PLAGAL


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PLAGALPro-Life Alliance of Gays and Lesbians
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References in periodicals archive ?
Other orders and dioceses continued to sing chants in what the Cistercians considered to be lamentably dissolute versions, and to the east Hildegard von Bingen continued her melodic strains that both soared exuberantly into high registers and descended into plagal "abysses." Yet in the early fourteenth century Marchettus of Padua was still acknowledging and trying to grapple intelligently with many of the problems addressed by Guido d'Eu.
The plagal cadence on the falling "silver rain" (bar 17) adds yet more emphasis.
PLAGAL has over 800 members throughout the United States and in five foreign countries.
Smith adds a two-bar plagal cadence at the end for all parts
Ex.1, from the `Et misericordia' verse of the Magnificat quart) toni, illustrates the more concise ending in the manuscript version: the reduction of two and a half bars allows the omission of the multiple repetitions of the plagal progression and eliminates the long melismas.(14) Only one verse, `Gloria Patri' of the Magnificat octavi toni, reveals a significant difference in length: the manuscript version is 11 bars shorter than the printed version.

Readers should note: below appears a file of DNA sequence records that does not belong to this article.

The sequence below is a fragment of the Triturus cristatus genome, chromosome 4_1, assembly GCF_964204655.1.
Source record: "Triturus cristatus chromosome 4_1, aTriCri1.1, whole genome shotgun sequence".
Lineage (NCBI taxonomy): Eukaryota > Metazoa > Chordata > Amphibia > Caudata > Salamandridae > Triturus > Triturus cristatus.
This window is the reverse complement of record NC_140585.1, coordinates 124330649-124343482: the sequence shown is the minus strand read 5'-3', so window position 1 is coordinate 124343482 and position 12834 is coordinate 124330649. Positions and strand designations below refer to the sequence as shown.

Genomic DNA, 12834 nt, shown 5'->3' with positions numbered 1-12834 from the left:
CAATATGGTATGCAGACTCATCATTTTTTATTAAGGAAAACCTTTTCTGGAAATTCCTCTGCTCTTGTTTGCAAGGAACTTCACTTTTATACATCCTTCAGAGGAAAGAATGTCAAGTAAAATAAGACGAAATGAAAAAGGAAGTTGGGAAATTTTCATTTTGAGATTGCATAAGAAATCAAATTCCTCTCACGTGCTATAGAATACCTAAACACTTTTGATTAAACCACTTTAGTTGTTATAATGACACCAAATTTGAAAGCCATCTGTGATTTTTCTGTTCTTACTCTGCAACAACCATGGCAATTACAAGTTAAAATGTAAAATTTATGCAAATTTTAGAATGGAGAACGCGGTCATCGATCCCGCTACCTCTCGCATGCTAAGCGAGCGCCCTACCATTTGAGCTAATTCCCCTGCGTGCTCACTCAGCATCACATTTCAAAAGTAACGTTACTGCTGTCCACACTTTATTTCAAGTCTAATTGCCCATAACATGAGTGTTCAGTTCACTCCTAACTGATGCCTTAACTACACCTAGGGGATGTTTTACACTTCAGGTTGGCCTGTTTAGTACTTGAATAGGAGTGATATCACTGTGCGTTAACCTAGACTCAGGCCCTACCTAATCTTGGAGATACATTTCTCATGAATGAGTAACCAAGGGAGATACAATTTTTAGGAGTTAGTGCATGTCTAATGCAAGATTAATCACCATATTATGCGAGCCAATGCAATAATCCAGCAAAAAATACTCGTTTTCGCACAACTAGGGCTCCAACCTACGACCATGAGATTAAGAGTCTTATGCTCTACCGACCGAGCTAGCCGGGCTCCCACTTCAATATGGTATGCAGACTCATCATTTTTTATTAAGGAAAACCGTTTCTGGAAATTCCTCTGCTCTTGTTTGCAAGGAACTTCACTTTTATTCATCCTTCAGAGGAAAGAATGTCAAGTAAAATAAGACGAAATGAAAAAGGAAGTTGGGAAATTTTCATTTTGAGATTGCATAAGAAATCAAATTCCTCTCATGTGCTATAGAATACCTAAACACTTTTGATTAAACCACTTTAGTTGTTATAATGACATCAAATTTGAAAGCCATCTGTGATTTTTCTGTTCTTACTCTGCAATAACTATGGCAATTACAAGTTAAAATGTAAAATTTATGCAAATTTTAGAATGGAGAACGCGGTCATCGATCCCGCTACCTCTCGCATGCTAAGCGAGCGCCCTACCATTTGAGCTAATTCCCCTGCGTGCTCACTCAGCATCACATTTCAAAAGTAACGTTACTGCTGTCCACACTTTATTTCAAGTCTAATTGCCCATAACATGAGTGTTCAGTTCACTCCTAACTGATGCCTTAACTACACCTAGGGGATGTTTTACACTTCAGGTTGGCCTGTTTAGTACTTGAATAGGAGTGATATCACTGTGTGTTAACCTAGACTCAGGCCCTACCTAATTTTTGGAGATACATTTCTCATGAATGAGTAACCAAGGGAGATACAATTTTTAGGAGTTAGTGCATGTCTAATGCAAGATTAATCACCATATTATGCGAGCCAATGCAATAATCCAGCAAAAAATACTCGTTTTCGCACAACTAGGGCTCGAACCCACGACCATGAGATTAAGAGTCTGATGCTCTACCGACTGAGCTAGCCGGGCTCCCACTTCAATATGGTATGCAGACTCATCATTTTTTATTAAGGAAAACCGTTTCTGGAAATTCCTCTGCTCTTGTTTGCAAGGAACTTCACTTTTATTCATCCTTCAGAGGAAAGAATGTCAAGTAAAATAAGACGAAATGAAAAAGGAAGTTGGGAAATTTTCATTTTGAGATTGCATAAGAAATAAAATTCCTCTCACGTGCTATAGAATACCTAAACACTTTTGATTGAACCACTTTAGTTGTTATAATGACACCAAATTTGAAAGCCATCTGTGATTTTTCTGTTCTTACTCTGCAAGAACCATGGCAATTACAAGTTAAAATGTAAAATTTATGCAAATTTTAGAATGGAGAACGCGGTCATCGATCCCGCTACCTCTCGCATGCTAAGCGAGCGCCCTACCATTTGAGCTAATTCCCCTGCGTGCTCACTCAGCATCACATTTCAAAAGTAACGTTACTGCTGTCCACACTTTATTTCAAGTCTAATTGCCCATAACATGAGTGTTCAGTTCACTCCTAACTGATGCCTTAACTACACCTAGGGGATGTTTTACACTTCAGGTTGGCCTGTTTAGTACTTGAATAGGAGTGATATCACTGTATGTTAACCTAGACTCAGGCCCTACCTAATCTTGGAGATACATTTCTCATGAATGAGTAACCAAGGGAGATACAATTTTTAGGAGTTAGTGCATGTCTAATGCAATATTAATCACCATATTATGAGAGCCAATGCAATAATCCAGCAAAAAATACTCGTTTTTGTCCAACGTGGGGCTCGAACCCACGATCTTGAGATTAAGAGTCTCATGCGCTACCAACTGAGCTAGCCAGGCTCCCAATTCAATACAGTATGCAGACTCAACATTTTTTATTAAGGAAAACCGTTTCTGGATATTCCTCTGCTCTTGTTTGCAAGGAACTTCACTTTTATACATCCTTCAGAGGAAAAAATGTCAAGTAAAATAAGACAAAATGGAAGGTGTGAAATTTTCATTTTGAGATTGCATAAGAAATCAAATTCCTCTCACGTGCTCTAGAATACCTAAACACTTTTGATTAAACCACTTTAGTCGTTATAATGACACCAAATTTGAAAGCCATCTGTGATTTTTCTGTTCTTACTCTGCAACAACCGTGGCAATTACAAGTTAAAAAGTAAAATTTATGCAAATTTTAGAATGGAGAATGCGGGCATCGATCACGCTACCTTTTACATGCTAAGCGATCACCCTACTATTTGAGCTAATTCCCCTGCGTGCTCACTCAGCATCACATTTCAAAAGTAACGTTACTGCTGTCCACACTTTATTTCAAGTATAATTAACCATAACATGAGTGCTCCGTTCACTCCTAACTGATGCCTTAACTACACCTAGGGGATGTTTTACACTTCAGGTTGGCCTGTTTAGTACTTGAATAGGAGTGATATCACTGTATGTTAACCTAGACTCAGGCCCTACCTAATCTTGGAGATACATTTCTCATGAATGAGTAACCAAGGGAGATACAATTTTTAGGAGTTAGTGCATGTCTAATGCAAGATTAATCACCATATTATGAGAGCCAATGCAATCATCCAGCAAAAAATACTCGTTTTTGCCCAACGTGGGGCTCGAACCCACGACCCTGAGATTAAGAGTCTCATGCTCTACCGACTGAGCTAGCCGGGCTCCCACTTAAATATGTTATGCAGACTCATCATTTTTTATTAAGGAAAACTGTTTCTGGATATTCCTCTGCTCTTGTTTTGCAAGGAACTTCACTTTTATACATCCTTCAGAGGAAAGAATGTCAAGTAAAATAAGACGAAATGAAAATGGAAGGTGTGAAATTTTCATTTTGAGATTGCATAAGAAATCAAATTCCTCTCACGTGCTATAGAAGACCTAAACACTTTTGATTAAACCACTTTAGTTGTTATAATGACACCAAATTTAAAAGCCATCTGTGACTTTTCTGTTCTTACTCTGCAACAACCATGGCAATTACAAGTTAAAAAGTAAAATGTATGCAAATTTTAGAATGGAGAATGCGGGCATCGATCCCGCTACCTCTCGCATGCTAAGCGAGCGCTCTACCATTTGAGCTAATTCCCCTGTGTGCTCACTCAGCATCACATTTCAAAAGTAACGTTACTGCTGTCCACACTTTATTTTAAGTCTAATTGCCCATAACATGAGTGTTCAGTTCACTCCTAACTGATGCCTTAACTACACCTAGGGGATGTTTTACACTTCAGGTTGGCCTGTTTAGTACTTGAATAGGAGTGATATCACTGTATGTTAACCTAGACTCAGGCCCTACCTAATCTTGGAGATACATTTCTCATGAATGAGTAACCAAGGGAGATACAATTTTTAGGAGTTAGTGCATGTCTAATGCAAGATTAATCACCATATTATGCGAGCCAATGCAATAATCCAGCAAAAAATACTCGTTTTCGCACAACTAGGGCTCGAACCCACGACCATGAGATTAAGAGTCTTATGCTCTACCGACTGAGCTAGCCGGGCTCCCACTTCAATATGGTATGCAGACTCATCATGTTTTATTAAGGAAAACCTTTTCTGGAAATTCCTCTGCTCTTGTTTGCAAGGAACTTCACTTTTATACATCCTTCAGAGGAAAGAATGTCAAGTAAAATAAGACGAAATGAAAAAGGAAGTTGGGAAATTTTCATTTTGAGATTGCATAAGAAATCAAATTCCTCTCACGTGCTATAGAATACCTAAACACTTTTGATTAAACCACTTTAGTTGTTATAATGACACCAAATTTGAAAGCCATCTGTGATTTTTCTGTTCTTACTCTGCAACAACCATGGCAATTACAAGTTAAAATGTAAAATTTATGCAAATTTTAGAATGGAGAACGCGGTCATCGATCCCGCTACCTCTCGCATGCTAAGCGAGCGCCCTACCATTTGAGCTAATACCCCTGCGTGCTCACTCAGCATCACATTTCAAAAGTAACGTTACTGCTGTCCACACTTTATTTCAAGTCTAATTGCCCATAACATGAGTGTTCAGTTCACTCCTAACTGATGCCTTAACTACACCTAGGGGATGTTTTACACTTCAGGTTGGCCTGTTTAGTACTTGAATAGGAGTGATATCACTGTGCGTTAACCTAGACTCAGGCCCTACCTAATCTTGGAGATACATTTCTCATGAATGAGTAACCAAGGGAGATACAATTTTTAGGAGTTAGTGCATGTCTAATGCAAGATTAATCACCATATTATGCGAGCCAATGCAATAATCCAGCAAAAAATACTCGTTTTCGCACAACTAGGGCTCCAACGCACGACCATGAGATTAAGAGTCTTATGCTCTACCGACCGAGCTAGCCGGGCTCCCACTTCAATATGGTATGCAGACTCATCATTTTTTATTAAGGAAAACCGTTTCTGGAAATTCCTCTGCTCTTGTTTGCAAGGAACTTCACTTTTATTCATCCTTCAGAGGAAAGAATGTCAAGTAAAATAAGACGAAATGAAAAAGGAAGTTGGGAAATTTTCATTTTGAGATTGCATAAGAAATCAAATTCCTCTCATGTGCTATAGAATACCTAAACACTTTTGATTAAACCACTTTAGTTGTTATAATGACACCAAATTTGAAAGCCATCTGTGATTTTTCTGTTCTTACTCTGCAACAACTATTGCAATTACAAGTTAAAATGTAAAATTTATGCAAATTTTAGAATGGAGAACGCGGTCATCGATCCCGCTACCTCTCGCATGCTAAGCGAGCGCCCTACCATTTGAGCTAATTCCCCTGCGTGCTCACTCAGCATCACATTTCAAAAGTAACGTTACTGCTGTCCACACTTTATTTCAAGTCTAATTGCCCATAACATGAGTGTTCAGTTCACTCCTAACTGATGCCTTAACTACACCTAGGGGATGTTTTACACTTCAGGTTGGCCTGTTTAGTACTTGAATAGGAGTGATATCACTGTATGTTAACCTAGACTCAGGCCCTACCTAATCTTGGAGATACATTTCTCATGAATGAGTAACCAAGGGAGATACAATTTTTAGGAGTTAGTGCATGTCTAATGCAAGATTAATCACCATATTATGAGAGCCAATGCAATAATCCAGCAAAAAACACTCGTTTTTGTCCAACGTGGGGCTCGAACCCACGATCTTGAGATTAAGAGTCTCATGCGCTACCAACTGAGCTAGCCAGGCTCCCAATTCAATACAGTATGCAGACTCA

She is a member of Secular Pro-Life and PLAGAL. This appeared at liveactionnews.
54); not of cadences parfaites or irregulieres (the last, in particular, matters, since it applies equally to half and to plagal cadences).
4 and 5 is Satie's use of perfect fourths and fifths, both melodically and as the bass part of plagal and perfect cadence types (to which sevenths and ninths are invariably added).
In addition, the imagined tunings are employed in a consistent pattern: in each modal pair the imagined tuning of an authentic mode is higher than that of the corresponding plagal mode.
* PAC (cadence labels): Perfect Authentic Cadence (PAC), Imperfect Authentic Cadence (IAG), Half Cadence (HC), Plagal Cadence (Plagal) and Phrygian Cadence (Phyrgian).
Here, recitation is on the mediant of the mode, accented syllables are usually a tone higher, and there are occasional dips to the Second Plagal Mode final.
Arnold, Giovanni Gabrieli and the music of the Venetian High Renaissance (London, 1979), p.264, states that it is 'richly scored in the way of several Marian motets published [earlier] in 1597, has the same kind of cross-rhythms, a similar repeated final section, and Gabrieli's favourite concluding drawn-out plagal cadence'.